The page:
Protein-coated dsDNA nanostars with high structural rigidity and high enzymatic and thermal stability†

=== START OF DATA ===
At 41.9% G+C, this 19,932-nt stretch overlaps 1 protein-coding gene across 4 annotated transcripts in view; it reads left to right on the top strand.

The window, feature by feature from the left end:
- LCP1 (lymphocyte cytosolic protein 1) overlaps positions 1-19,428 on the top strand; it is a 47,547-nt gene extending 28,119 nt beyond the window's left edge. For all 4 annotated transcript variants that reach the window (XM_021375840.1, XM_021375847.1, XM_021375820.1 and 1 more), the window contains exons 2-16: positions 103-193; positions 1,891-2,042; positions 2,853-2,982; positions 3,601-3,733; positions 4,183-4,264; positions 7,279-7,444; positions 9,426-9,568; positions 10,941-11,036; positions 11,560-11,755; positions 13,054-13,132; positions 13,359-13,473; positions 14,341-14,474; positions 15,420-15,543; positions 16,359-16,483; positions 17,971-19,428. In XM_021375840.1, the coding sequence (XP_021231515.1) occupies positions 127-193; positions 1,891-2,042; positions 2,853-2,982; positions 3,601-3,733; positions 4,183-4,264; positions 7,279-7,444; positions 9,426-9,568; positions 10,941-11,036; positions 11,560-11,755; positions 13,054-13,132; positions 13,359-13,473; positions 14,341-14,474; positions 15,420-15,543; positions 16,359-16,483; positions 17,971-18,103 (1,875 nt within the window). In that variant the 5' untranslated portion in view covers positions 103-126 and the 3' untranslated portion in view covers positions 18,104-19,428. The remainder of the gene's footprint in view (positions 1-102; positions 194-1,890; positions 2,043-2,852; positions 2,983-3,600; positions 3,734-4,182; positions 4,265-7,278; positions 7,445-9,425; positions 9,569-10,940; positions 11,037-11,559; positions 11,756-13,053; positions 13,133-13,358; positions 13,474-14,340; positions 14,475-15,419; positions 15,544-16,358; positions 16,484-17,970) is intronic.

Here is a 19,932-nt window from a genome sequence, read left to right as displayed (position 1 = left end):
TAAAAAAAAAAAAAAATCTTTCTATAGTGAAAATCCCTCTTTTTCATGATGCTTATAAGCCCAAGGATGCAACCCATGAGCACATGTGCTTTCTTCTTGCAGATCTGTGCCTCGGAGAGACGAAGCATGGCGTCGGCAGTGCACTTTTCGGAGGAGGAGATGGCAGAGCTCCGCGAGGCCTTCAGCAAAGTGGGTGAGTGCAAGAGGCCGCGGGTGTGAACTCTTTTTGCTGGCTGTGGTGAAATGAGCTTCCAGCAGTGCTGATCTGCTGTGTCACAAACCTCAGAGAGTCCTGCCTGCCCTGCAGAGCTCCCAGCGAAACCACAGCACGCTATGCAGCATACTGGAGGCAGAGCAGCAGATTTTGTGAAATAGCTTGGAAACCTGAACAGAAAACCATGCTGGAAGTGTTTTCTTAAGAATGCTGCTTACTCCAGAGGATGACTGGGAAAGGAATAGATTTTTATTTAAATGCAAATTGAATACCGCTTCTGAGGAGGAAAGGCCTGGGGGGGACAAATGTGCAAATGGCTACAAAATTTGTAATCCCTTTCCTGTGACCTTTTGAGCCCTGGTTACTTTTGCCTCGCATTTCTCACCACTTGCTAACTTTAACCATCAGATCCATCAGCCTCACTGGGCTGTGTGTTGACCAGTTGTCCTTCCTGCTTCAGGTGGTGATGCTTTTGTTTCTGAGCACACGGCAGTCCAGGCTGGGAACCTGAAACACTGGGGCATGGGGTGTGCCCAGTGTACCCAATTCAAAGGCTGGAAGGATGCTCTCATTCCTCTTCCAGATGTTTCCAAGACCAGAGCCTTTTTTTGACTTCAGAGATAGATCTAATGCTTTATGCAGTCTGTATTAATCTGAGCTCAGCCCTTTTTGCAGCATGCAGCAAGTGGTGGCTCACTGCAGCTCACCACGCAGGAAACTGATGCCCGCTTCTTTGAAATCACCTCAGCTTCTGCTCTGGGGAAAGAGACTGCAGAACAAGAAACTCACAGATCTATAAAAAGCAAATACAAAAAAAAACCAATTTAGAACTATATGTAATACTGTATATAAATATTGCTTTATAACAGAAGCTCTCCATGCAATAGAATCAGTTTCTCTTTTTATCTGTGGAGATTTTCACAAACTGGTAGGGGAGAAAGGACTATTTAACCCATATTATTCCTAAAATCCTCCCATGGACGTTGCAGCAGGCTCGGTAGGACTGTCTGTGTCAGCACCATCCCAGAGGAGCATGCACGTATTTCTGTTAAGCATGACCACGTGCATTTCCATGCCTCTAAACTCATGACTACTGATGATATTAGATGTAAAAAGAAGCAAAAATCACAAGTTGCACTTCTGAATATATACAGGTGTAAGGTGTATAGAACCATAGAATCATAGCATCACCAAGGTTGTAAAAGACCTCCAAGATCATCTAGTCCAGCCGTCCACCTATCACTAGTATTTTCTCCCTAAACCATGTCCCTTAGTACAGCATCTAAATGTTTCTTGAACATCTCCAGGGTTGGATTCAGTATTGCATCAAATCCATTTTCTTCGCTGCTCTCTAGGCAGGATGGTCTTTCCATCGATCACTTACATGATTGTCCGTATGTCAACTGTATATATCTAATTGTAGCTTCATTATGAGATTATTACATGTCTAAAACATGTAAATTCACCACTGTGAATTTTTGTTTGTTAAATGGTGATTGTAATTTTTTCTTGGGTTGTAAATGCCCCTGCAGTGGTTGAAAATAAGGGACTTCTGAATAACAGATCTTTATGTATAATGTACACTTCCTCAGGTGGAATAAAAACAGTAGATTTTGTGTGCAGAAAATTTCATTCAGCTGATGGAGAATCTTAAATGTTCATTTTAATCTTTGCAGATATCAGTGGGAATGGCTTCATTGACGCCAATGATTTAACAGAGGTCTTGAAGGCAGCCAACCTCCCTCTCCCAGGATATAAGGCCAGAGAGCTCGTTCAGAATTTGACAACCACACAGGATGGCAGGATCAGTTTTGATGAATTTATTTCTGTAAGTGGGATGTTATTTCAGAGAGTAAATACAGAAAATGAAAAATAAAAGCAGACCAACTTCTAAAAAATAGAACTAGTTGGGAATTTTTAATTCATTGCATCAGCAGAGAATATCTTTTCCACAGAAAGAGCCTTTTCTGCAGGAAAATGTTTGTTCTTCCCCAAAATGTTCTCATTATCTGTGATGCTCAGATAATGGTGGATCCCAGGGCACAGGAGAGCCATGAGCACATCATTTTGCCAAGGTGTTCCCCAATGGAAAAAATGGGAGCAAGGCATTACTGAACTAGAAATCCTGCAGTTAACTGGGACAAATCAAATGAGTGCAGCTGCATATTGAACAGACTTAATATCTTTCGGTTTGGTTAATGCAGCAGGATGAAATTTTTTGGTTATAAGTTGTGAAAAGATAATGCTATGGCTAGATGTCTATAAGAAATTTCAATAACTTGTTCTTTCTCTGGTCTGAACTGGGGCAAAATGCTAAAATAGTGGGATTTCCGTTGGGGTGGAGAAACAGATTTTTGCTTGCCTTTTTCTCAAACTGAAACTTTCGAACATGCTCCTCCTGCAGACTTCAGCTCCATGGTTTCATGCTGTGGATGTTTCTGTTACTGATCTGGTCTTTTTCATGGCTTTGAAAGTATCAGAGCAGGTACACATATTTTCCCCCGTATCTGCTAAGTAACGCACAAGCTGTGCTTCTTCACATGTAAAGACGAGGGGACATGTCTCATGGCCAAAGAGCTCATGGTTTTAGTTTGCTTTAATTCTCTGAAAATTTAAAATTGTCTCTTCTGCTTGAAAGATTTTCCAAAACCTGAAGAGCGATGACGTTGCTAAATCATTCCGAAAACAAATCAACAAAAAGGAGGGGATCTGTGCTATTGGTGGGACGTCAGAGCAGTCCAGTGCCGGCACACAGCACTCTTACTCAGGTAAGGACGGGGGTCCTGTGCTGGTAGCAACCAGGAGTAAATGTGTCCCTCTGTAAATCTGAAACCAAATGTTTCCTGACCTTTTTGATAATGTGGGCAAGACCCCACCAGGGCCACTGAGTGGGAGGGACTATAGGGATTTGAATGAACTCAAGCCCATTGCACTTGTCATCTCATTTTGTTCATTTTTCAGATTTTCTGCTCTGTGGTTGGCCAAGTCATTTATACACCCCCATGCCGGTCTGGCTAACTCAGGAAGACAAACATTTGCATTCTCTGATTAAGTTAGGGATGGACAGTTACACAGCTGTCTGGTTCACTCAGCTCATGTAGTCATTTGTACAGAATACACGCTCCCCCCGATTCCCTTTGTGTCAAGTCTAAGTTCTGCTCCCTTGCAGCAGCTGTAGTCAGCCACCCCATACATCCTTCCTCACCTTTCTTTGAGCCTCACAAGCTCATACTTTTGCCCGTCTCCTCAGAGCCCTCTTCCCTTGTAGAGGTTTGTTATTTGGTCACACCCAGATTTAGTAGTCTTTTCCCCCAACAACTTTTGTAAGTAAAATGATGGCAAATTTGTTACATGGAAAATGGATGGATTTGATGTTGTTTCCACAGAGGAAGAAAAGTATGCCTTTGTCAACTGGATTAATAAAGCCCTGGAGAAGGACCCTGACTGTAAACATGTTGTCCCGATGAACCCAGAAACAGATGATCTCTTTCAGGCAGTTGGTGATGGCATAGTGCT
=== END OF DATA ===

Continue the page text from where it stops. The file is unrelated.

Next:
DNA nanotechnology creates precise shape-specific nanostructures through the self-assembly of short ssDNA oligonucleotides. One such shape, which has relevant biomedical applications due to its multivalency, is the star. However, building star-like nanostructures with a large size (>100 nm) using ssDNA is complex and challenging. This study presents a novel strategy to prepare stiff and large dsDNA nanostars by assembling duplex DNA fragments into star-shapes that are subsequently coated with a virus-inspired protein. The protein binds dsDNA and overcomes the high structural flexibility of naked dsDNA. The nanostar-like dsDNA templates with up to six arms were prepared by self-assembly of PCR-produced dsDNA fragments (211 to 722 bp) with a central DNA junction. Through gel electrophoresis and Atomic Force Microscopy it is demonstrated that single dsDNA nanostars are self-assembled and coated with the protein, and this has a large stiffening effect on the nanostar. Furthermore, the coating significantly enhances stability at high temperatures and protects nanostars against nuclease degradation for at least 10 hours. This study shows that DNA-binding proteins can be harnessed as structural “rigidifiers” of flexible branched dsDNA templates. This strategy opens a way to prepare structurally defined hybrid protein–dsDNA nanostructures that could be exploited as building blocks for novel DNA nanomaterials.